WIRE)–Saint Thomas Hospital, a member of Saint Thomas Health and a national leader in cardiac care,
announced today the opening of the Saint Thomas Heart Ventricular Assist Device (VAD) Center
at an invitation only event at LP Field. The center, which is one of only 33 dedicated VAD centers in the United States, will meet the needs of
the sickest heart failure patients in Middle Tennessee and southern Kentucky.
A ventricular assist device (VAD) pumps blood from the main
pumping chamber of the heart (the left ventricle) to the rest of the body. In
2011, 25 patients with advanced heart failure received a VAD at Saint Thomas Hospital,
which outpaced all other Tennessee
hospitals in the number of VAD implants.
Today, the hospital is the regions only local provider to
offer the newest battery operated “heart pump” as a life-saving permanent
solution to treat congestive heart failure. In August 2010, Saint Thomas Hospital
became the first in Middle Tennessee to earn certification from The Joint
Commission for ventricular assist devices and destination therapy.
Hospital has been Middle
Tennessees cardiac leader for more than 30 years,” said Dawn Rudolph, president and CEO of Saint Thomas Hospital.
“We are continuing that tradition by offering new therapies like VAD and are
seeing very positive results with it as a destination therapy program. As we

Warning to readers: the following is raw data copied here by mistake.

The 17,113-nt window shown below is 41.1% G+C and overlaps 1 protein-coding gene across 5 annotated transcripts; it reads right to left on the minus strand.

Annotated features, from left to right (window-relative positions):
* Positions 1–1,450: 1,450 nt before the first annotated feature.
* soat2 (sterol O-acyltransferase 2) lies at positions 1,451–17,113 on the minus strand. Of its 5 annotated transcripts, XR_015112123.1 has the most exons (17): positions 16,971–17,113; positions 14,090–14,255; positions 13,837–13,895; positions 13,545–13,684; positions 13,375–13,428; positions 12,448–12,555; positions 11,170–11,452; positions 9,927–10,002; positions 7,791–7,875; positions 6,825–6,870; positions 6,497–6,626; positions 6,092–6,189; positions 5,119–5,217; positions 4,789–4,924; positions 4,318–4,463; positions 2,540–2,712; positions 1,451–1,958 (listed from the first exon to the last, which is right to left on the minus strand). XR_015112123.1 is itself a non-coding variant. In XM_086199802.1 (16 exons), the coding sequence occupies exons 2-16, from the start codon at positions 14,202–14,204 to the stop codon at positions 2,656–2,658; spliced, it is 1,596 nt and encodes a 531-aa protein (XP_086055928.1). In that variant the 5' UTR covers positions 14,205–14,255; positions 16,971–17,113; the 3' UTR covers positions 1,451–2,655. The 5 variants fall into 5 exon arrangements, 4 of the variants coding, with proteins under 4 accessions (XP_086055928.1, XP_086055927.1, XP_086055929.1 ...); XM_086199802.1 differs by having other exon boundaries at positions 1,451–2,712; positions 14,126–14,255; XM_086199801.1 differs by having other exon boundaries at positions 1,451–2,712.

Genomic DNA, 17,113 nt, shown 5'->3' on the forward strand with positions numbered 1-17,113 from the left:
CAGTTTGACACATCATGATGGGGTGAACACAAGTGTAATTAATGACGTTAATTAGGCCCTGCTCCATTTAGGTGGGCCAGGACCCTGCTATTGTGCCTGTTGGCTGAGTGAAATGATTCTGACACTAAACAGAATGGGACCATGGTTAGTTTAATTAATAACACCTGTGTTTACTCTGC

assessed the changing needs of our cardiac patients and more than doubled our
growth in VAD implants in just one year, we have decided to launch the Saint Thomas Heart VAD Center.”
The number of people waiting for heart transplants continues to increase but
each year only about 2,000 heart transplants are done in the United States.
In January 2010, the FDA approved the VAD for destination therapy – a
life-saving permanent solution for patients who dont want or arent candidates
for heart transplant.
“The number of people with advanced heart failure in need of
help is so much larger than the number of hearts available,” said Dr. Mark Tedder, a cardiothoracic surgeon and surgical
director of mechanical circulatory support for Saint Thomas Heart VAD Center at
Saint Thomas Hospital. “The number of transplants on an annual basis is really
not changing. Therefore, over the past few years Saint Thomas Hospital has
devoted considerable resources to becoming the only VAD center in Middle
Tennessee and one of only 16 nationally certified for â€˜destination VAD
A growing number of congestive heart failure patients are
living longer and better with the device originally intended as a “bridge” to
transplant. Thoratec Corp., the company that makes and sells the HeartMate II,
a type of VAD, estimates that between 50,000 and 100,000 advanced heart failure
patients in the United
States would benefit from a VAD. About
11,000 people worldwide have received the device since 2005.
Perhaps the most well-known person to have received a VAD is
former Vice President Dick Cheney, who had his surgery in July 2010. But, local
patient, J.C. Slater, also saw the need for the device. After nearly 40 years
of struggling with the side effects of heart disease, Slater got the chance to
live a fuller life.